Carried over from the TV version was director Sidney Lumet, here making his feature-film debut. A meek and unpretentious bank worker who is at first dominated by others, but as the climax builds, so does his courage. Shortly after, a thunderstorm begins.
Jurors 2 and 6 then change their votes, tying the vote at 6—6.
Increasingly impatient, Juror 7 changes his vote to hasten the deliberation, which earns him the ire of other jurors especially 11 for voting frivolously; still he insists, unconvincingly, that he actually thinks the boy is not guilty.
He finally loses his temper and tears up a photo of him and his son, but suddenly breaks down crying and changes his vote to "not guilty", making the vote unanimous. At the beginning of the film, the cameras are positioned above eye level and mounted with wide-angle lensesto give the appearance of greater depth between subjects, but as the film progresses the focal length of the lenses is gradually increased.
Jurors 3, 4 and Most of the others turn their backs to him. By the end of the film, nearly everyone is shown in closeup, using telephoto lenses from a lower angle, which decreases or "shortens" depth of field.
Jurors 3 and 8 then conduct an experiment to see whether a shorter person could stab downwards on a taller person. Juror 12 then reverts his vote, making the vote 8—4. A rational, unflappable, self-assured and analytical stock broker who is concerned only with the facts, and is appalled by the bigotry of Juror Juror 8 accuses him of being a sadist.
He is the eleventh to vote "not guilty"; played by E. He is the fourth to vote "not guilty"; played by George Voskovec. As Fonda persuades the weary jurors to re-examine the evidence, we learn the backstory of each man. A house painter, tough, but principled and respectful.
At the end of the film, he reveals to Juror 9 that his name is Davis, one of only two jurors to reveal his name; played by Henry Fonda. He is the ninth to vote "not guilty", never giving the reason for changing his vote; played by Martin Balsam. He is the sixth to vote "not guilty"; played by Edward Binns.
A Baltimore Orioles fan, he is the third to vote "not guilty"; played by Jack Klugman. Jurors 10 Ed Begley and 11 George Voskovecso certain of the infallibility of the Law, assume that if the boy was arrested, he must be guilty.
He is the last to vote "not guilty"; played by Lee J. A garage owner; a pushy and loud-mouthed bigot. He mentions that he has three children. An assistant high school American football coach. In a preliminary vote, all jurors vote "guilty" except Juror 8, who argues that the boy deserves some deliberation.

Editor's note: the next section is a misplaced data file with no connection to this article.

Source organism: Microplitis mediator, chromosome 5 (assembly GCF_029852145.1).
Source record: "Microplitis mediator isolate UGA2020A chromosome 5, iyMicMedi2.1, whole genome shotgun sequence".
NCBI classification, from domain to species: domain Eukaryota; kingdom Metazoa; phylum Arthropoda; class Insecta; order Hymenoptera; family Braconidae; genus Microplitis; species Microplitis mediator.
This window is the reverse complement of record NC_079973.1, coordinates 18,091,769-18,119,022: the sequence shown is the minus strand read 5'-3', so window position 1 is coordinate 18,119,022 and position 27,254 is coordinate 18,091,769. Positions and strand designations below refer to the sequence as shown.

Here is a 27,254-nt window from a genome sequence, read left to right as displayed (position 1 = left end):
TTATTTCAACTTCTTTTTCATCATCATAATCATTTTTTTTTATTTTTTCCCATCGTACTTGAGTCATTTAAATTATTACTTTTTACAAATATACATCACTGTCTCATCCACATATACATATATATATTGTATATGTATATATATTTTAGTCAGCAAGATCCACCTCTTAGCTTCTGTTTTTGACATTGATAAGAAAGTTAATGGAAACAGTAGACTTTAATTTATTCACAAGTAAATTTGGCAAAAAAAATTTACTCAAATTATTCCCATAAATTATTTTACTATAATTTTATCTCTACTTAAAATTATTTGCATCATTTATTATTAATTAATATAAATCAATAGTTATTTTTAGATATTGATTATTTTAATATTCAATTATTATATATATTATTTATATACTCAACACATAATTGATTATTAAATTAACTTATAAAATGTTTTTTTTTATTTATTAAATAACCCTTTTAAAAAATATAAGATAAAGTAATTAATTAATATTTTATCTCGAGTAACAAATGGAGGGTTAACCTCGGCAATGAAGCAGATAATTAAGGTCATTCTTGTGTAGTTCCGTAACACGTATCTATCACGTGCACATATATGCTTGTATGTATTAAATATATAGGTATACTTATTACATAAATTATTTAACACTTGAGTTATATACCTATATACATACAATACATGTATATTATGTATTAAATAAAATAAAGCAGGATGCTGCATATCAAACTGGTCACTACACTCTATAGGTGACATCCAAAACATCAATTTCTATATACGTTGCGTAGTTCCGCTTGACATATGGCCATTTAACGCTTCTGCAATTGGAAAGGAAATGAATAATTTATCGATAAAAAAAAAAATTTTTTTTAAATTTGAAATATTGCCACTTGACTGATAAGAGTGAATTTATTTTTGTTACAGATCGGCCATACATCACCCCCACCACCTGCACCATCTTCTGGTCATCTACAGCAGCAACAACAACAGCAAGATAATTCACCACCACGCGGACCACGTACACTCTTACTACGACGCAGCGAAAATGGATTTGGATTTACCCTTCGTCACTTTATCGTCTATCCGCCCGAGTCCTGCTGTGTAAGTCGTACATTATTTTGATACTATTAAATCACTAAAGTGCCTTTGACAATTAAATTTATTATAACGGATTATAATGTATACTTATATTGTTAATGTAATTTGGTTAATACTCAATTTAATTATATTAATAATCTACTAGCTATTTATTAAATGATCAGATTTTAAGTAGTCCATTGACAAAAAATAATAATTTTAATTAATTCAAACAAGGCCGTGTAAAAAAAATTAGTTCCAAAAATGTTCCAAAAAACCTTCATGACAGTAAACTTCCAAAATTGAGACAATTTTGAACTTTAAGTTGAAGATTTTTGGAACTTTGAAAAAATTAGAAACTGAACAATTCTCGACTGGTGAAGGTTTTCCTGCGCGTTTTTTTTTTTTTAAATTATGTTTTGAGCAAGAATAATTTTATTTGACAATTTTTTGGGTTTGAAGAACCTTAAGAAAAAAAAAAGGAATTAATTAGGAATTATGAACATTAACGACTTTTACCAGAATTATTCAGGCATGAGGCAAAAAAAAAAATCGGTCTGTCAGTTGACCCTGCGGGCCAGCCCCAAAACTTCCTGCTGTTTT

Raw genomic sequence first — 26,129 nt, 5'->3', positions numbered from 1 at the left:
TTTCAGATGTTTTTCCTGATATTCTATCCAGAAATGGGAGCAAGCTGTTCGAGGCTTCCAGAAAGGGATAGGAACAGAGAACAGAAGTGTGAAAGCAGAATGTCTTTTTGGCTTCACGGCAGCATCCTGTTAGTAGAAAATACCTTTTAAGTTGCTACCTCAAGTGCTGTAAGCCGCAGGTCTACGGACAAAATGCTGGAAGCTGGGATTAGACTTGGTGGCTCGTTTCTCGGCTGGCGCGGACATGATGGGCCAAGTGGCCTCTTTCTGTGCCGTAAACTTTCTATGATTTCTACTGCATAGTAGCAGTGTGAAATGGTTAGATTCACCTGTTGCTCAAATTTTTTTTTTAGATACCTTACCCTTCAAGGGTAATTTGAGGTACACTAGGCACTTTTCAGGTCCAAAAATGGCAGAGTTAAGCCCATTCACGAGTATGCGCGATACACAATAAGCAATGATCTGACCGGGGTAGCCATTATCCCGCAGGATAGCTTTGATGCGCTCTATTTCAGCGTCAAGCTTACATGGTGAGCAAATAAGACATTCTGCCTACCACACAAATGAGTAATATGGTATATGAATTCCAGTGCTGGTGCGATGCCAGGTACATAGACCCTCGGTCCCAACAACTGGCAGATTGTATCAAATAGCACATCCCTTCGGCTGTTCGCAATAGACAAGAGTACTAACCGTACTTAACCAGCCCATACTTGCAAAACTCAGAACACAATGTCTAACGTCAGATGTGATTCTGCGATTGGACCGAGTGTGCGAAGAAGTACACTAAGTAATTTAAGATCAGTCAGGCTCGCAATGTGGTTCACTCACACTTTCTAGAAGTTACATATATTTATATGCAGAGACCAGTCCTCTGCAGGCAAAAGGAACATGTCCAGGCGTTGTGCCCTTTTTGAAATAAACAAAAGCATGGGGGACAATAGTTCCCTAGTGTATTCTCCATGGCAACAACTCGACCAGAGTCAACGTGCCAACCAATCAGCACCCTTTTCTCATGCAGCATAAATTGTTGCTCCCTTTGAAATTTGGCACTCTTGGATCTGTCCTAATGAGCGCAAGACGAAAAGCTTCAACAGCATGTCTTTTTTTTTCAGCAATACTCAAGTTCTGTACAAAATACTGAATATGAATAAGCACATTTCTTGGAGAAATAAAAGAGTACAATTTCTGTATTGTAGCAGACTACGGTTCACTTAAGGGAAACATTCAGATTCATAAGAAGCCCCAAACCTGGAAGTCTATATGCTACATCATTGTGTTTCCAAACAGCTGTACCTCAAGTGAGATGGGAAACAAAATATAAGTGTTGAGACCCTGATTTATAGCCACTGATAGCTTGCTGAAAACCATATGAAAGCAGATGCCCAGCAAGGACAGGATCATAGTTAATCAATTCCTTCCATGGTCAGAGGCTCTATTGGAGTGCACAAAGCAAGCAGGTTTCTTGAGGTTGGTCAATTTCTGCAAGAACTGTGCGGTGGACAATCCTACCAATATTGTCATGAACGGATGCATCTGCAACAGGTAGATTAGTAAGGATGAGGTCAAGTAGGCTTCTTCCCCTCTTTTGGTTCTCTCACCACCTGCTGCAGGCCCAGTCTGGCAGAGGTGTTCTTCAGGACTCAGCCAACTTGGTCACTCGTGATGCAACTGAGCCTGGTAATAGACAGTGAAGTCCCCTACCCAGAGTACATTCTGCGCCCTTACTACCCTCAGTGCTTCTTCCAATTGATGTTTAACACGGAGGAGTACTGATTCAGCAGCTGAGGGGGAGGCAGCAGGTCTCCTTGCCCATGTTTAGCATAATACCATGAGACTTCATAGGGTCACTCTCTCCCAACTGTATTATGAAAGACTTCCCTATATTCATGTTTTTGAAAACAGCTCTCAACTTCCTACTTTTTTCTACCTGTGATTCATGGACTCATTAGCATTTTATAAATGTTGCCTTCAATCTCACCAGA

However, Juror 9 reveals it was he that changed his vote, agreeing there should be some discussion. Juror 9, seeing Juror 4 rub his nose which is being irritated by his glassesrealizes that the woman who allegedly saw the murder had impressions in the sides of her nose, indicating that she wore glasses, but did not wear them in court out of vanity.
He is the fifth to vote "not guilty"; played by John Fiedler. An angry Juror 3 accuses Juror 5, who grew up in a slum, of changing his vote out of sympathy towards slum children. A wisecracking, indecisive advertising executive.
The twelve jurors retire to the jury room, having been admonished that the defendant is innocent until proven guilty beyond a reasonable doubt.
Ultimately, he is the eighth to settle on voting "not guilty"; played by Robert Webber. Plot[ edit ] In a New York City courthouse a jury commences deliberating the case of an year-old Hispanic boy  from a slum, on trial for allegedly stabbing his father to death.
Eleven of the jurors vote for conviction, each for reasons of his own. Other jurors, most notable Juror 1, confirm that they saw the same thing.
Juror 2 questions the likelihood that the boy, who was almost a foot shorter than his father, could have inflicted the downward stab wound found in the body. Juror 5 Jack Klugmanlike the defendant a product of "the streets," hopes that his guilty vote will distance himself from his past.
Juror 8 suggests a secret ballot, from which he will abstain, and agrees to change his vote if the others unanimously vote "guilty"."12 Angry Men" is a powerful, historical film that brings to light the American justice system AND yet also examines deeply the intimate ways we relate to each other in our everyday lives.
Nearly 50 years after its creation it remains a vital and critical piece of American cinema. 12 Angry Men Photos. View All Photos (1) Movie Info. A jury argues a case in a stuffy room on a hot summer's day. Eleven say "guilty!" But one holdout (Jack Lemmon) is convinced of the defendant's 92%.
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Top critical review. See all 26 critical reviews › out of 5 stars Not subtitled as it says. Twelve Angry Men (Penguin Classics) by Reginald Rose. $ Sep 29, · In form, "12 Angry Men" is a courtroom drama.
In purpose, it's a crash course in those passages of the Constitution that promise defendants a fair trial and the presumption of innocence.
It has a kind of stark simplicity: Apart from a brief setup and a briefer epilogue, the entire film takes place 4/4. Jul 29, · 12 Angry Men See more» Filming Locations: New York County Courthouse - 60 Centre Street, New York The film captivates the audience from the beginning.
Each of the twelve jurors are introduced to us as they are introduced to themselves. The characters are well draw out and individual, each with his own personality. Was this review /10(K).
In the play, Twelve Angry Men (also called Twelve Angry Jurors), a jury must decide whether or not to reach a guilty verdict and sentence a 19 year old defendant to death.
At the beginning of the play, eleven jurors vote "guilty." Only one, Juror #8, believes that the young man might be innocent.Download